A recent, fantastic blog post by fellow greyhound supporter Ironicus Maximus, exposed the off-the-chart comments by a supporter of greyhound racing.
The editorial referenced by Ironicus appeared Thursday on the all-propaganda, all-the-time website – Grey2K Lies. It was written by Amy Cochran, who claims to have been anti-racing before learning more about dog racing and becoming an advocate of the industry.
There are three possibilities here: Either it’s sort a Stephen Cobert twist on her thoughts or she somehow uneducated herself or she was really never anti-dog racing. No reasonable person could learn more about this industry and then move into the direction of supporting it.
While Cochran features a number of errors in her post, she loses all credibility with the following:
They are exercised every day either in the sprint pen or on the track. I guarantee you, these dogs are in better shape, physically, mentally, and emotionally, than your pet greyhound.
So dogs caged for around 20 hours per day and deprived of the typical play time and freedom and companionship of our dogs are happier? This is complete nonsensical nonsense developed through nonsense.(Did I mention nonsense?)
We’ve adopted six rescued greyhounds over the last decade-and-a-half. Some came to us with emotional problems such as sleep aggression. In all of them, we witnessed the transformation, from troubled and unsure to healthy, happy dogs.And then get this:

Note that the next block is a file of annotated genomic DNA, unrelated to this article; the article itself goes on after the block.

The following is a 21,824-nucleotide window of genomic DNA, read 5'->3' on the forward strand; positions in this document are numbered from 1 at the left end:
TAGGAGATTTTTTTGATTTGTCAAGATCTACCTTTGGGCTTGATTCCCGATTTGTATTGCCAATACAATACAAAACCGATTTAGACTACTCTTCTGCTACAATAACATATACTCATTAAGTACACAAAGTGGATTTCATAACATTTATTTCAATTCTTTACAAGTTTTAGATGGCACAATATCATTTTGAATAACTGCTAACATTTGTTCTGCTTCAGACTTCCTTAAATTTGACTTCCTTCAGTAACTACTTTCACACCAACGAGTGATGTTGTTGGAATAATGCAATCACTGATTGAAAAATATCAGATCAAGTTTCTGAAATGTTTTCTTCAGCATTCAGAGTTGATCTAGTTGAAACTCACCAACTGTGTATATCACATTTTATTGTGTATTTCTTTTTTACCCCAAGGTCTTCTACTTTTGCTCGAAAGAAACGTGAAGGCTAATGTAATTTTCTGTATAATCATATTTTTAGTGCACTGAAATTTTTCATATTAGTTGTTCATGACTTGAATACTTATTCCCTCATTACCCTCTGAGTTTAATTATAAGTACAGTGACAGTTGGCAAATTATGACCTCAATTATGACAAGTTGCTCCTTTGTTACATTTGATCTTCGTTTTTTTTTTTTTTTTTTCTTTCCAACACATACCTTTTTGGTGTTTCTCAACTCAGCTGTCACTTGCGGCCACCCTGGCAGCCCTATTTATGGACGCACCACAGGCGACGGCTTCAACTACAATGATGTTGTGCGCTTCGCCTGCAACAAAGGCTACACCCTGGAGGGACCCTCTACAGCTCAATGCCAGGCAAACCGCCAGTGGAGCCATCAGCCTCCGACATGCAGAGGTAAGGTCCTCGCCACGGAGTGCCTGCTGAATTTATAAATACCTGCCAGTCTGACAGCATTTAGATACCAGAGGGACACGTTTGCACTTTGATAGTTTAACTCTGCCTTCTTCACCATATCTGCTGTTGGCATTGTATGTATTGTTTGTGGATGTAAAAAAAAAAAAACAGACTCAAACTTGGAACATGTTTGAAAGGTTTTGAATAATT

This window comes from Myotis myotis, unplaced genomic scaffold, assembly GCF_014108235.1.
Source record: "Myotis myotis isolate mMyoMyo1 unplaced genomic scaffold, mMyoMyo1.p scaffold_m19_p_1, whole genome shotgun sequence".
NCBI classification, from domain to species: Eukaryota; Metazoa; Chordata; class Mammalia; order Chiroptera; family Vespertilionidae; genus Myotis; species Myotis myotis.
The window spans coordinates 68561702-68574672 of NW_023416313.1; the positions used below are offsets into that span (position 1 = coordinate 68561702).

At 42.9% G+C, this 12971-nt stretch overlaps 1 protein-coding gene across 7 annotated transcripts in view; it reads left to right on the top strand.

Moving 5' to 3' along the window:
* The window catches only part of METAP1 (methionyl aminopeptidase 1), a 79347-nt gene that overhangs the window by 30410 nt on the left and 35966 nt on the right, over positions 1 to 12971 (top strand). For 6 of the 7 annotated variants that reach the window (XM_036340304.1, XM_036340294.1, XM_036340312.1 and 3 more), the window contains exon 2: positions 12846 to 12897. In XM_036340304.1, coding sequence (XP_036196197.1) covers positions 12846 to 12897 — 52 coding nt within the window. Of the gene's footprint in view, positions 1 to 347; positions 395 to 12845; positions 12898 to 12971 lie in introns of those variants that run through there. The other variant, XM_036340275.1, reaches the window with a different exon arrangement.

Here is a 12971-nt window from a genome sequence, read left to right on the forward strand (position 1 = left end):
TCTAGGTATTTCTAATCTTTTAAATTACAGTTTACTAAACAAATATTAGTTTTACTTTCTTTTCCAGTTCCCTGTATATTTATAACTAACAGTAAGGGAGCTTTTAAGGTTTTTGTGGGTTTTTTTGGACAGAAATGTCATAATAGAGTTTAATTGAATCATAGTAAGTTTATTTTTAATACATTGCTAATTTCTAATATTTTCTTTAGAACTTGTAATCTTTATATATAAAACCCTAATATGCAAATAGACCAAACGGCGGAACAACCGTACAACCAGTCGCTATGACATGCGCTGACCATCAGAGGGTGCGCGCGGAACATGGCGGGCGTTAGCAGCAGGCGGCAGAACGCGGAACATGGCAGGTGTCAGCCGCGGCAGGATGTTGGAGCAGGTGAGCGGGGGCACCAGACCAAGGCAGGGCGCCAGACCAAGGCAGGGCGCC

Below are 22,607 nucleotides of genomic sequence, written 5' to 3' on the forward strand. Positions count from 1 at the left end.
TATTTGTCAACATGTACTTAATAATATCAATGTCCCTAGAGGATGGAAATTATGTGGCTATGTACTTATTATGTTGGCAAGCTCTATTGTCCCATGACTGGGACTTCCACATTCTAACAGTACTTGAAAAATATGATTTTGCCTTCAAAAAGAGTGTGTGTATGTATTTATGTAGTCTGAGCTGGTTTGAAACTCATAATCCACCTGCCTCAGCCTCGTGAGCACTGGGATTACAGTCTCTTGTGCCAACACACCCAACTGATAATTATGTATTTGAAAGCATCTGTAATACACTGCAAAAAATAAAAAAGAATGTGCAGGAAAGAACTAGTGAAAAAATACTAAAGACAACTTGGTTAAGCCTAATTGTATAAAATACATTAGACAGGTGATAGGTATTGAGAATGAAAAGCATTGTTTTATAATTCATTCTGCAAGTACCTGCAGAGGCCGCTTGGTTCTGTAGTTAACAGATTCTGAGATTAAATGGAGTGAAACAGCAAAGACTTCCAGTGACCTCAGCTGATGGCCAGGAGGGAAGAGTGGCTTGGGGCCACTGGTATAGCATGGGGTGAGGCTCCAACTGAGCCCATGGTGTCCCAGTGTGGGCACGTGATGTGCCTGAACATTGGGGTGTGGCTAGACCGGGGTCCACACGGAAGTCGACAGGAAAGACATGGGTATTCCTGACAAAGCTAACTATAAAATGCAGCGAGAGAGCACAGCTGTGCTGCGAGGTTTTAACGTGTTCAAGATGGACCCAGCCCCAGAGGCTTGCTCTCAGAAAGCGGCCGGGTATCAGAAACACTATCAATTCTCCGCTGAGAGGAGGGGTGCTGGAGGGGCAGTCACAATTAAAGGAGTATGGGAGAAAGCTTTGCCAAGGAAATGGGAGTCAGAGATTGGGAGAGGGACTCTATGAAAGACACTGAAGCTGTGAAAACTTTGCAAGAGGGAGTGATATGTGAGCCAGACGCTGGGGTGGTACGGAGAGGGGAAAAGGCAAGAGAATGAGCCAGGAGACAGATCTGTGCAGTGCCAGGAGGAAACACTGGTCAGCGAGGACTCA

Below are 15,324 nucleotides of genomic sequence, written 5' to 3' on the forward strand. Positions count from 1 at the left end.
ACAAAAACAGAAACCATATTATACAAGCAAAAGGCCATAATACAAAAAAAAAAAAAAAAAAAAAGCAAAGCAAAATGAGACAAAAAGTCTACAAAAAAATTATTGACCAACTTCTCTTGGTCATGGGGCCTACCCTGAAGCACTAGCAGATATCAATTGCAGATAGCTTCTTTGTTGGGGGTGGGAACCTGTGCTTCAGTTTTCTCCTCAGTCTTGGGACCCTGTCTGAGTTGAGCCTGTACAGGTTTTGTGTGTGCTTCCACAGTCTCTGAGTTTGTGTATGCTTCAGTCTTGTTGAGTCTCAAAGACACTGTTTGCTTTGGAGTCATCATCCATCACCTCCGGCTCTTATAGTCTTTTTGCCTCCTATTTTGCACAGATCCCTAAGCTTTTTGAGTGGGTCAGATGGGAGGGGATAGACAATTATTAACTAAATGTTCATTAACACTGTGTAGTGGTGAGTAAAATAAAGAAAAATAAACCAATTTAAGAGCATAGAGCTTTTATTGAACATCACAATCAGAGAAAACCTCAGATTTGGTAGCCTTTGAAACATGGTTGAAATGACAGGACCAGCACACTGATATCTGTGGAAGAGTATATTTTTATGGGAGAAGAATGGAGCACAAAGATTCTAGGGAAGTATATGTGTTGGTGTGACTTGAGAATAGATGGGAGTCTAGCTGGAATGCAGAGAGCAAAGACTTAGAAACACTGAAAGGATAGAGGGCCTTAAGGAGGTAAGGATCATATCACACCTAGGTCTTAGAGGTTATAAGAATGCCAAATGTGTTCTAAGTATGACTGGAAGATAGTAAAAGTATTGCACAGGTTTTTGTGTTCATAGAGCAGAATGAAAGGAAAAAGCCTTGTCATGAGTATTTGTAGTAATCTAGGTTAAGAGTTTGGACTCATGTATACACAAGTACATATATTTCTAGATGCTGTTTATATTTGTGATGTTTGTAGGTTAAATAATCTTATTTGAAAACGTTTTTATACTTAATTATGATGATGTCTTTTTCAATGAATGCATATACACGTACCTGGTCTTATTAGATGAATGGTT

And sadly, I’ve seen pet greyhounds that just lay on the couch, head down, and eyes closed. Sorry folks, that dog, that pet, is depressed and he’s moping.
Sorry Amy, I think that’s called – “resting” or “sleeping.”
And later, she talks about the needs, wants and desires of greyhounds and then asked the dog lovers among us to “stop anthropomorphizing them.” The red flag of propaganda goes to the top of the pole when people on that side toss out the anthropomorphizing phrase, one they really don’t understand.
Dogs and other animals do experience emotions and do suffer both physically and emotionally. To discuss our common emotional traits is not anthropomorphizing. A basic understanding of animal cognition and self-awareness could go a long way to helping Cochran understand animals and animal welfare.
There are so many misconceptions in her post. I was completely stunned by it. I realize the pro-racing side has to defend itself and there is really nothing reasonable about this industry. So I guess this sort of misinformation is all they have. I get it.
She claims the tracks are better than you because they have vets on hand. Yet, I’ve seen many dogs go to adoption groups with untreated fractures in their legs, for example. And of course, as I’ve noted so many times, the breeding practices are horrible.
If the care is so great inside racing, why do rescue groups talk about having to give flea and tick treatments to the dogs immediately and address other medical needs?
Other twists from her editorial:
– She claims the crates are great because she can fit inside them. (Not that she would want to spend any time locked in.) And she says the bottoms are lined with either “luxury” pieces of carpet or “a mountain of fluffy newspaper strips.” (Maybe it really is all tongue-in-cheek. She can’t really believe this stuff, can she?)
– She talks about euthanasia and cries that other dogs are euthanized and makes comparison with shelters. But it is indefensible to kill the number of dogs that greyhound racing has killed, merely because they could no longer make money for industry insiders. Cochran fails to mention this side of the industry.
– Then she somehow claims the effort to shut down racing, an act that will save many thousands of greyhounds from injury and death, will put the dogs “in the line of fire.” Again – completely nonsensical.
PACK MENTALITY BLOG: Compassion - teamed with Science and Logic